"id": "7",
        "name": "Hold My Hand",
        "album": "Michael"
    },
    {
        "id": "8",
        "name": "Rock With You",
        "album": "Off The Wall"
    },
    {
        "id": "9",
        "name": "Billy Jean",
        "album": "Thriller"
    },
    {
        "id": "10",
        "name": "They don't really care about us",
        "album": "History"
    }
],
    "count": "11"
    }
}

The return response must have two properties.

  1. data
  2. count

In a real-time scenario, the data is coming from a backend server, but for this example, I am changing the JSON object manually to show the server-side table.

Now, first change the main.js file and import the ServerTable module.

// main.js

import Vue from 'vue'
import App from './App.vue'
import axios from 'axios'
import VueAxios from 'vue-axios'
import { ServerTable } from 'vue-tables-2';

Vue.use(ServerTable);

Vue.use(VueAxios, axios)

Vue.config.productionTip = false

import '../node_modules/bootstrap/dist/css/bootstrap.min.css'

new Vue({
  render: h => h(App)
}).$mount('#app')

Okay, now we can write the code inside VueDataTable.vue file.

// VueDataTable.vue

<template>
  <div class="container">
      <v-server-table
          :columns="columns" 
          :options="options">
      </v-server-table>
  </div>
</template>

<script>

export default {
    data() {
        return {
            columns: ['id', 'name', 'album'],
            options: {
                headings: {
                    id: 'ID',
                    name: 'Song Name',
                    album: 'Album'
                },
                sortable: ['name', 'album'],
                filterable: ['name', 'album'],
                requestFunction: function () {
                    return this.axios.get('http://localhost:4000/songs').catch(function (e) {
                        this.dispatch('error', e);
                    }.bind(this));
                },
                responseAdapter: function(resp) {
                  return {
                    data: resp.data.data,
                    count: resp.data.count
                  }
                }
            }
        }
    }
}
</script>

<style>
#app {
  width: 95%;
  margin-top: 50px; 
}

.VuePagination {
  text-align: center;
}

.vue-title {
  text-align: center;
  margin-bottom: 10px;
}

.vue-pagination-ad {
  text-align: center;
}

.glyphicon.glyphicon-eye-open {
  width: 16px;
  display: block;
  margin: 0 auto;
}

th:nth-child(3) {
  text-align: center;
}

.VueTables__child-row-toggler {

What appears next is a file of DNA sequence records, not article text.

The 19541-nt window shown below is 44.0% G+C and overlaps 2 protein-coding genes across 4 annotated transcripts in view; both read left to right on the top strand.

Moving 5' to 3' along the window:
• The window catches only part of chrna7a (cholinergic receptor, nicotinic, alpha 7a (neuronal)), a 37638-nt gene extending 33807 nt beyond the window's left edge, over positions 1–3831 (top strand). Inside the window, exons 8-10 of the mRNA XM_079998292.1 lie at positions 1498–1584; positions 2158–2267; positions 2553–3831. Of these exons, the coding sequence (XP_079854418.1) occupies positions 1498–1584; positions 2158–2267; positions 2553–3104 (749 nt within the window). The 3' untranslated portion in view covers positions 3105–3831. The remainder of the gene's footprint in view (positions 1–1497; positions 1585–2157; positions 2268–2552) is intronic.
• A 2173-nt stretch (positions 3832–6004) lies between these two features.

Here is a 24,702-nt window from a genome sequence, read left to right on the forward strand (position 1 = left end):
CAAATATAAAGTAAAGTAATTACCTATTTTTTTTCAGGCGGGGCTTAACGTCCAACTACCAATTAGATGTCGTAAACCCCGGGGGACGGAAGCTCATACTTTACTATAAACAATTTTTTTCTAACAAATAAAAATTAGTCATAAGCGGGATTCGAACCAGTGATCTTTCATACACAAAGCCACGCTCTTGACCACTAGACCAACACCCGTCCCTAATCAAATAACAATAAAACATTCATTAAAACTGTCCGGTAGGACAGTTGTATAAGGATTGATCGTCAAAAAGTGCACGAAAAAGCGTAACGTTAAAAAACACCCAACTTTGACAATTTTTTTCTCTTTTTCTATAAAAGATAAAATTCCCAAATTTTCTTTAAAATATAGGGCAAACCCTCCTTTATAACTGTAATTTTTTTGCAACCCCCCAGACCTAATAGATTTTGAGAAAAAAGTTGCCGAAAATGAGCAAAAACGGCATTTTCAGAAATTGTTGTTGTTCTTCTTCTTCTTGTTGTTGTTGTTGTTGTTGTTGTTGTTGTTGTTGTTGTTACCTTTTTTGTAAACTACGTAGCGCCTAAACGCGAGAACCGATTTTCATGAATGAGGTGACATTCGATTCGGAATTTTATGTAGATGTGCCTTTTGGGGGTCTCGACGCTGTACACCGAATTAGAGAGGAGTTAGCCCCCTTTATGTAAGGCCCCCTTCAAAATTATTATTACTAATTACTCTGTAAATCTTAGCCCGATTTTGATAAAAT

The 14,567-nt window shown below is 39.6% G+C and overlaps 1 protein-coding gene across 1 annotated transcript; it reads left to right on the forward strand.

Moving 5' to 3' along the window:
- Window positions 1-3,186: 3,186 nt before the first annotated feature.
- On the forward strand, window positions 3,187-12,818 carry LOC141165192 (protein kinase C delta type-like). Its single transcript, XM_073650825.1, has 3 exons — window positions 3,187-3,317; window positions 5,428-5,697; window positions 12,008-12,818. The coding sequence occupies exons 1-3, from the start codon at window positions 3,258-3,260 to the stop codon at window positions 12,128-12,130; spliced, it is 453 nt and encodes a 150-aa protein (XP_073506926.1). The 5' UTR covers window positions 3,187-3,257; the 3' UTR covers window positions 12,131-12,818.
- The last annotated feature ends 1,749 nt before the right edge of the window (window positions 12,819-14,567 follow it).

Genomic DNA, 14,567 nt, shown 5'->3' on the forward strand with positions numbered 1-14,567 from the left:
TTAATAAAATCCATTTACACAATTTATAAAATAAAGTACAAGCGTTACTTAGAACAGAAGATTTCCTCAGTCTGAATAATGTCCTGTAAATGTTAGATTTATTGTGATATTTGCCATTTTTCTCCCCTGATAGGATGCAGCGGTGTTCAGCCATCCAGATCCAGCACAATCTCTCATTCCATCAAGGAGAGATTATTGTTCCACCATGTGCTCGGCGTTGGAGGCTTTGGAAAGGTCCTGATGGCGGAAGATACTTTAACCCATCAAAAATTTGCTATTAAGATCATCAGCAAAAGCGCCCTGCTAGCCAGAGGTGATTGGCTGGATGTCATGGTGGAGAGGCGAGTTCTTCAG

width: 16px;
  height: 16px;
  line-height: 16px;
  display: block;
  margin: auto;
  text-align: center;
}

.VueTables__child-row-toggler--closed::before {
  content: "+";
}

.VueTables__child-row-toggler--open::before {
  content: "-";
}

</style>

So, first, I have implemented my request function to fetch the server data.

We need to pass some parameters to get all functionalities, but right now I am just displaying the data.

In this example, remember Sorting, Searching, and Pagination will not work because this is a server-side table and we need to send a request with the parameter to get the desired data.

I have just implemented the code to fetch the data. Also, I have used the responseAdapter function to format the client specific data.

You get the idea right; if you want to build fully functional server-side datatable then you have a backend that responds every time, you send a request.

In client side, it is not needed because all the calculation is done on client side, so only one time you need to send a request, and you are done.

Finally, Vue Datatable Component Example is over. Thanks for taking.

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Vue Notification Tutorial https://appdividend.com/2018/06/05/vue-notification-tutorial/ https://appdividend.com/2018/06/05/vue-notification-tutorial/#comments Tue, 05 Jun 2018 20:22:09 +0000 http://localhost/wordpress/?p=980 Vue Notification Toast Example

Vue Notification Tutorial is the today’s main topic. In this example, I have used Vue Toasted One of the Best Toast plugin available for VueJS. It is responsive, touch compatible, easy to use, attractive and feature rich with icons, actions, etc. In this demo, when we save any data in the database, we will display a […]

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]]>
Vue Notification Toast Example

Vue Notification Tutorial is the today’s main topic. In this example, I have used Vue Toasted One of the Best Toast plugin available for VueJS. It is responsive, touch compatible, easy to use, attractive and feature rich with icons, actions, etc. In this demo, when we save any data in the database, we will display a notification saying that item has successfully saved or if we show any error then we can show it. For the backend, we use Laravel PHP Framework.

If you want to learn more about Vue.js then check out this Vue JS 2 – The Complete Guide (incl. Vue Router & Vuex) course.

Vue Notification Tutorial

As always, we can start our project by installing the Vue.js.

Step 1: Install Vue.js using Vue CLI.

Type the following command to install Vue CLI globally.

npm install -g @vue/cli
# or
yarn global add @vue/cli

Okay, now create a Vue.js project using the following command.

vue create vuenotify

 

Vue Notification Tutorial

Go into the project folder and open in your IDE.

cd vuenotify
code .

Step 2: Install Bootstrap 4.

Install the Bootstrap 4 using the following command.

npm install bootstrap --save

Now, import the bootstrap.min.css file inside src >> main.js file.

// main.js

import Vue from 'vue'
import App from './App.vue'

import '../node_modules/bootstrap/dist/css/bootstrap.min.css'

Vue.config.productionTip = false

new Vue({
  render: h => h(App)
}).$mount('#app')

Step 3: Create a Form to enter the data.

For this example, I am taking simple two fields 1) Name 2) Email.

Now, inside components folder, create one component called ItemForm.vue.

// ItemForm.vue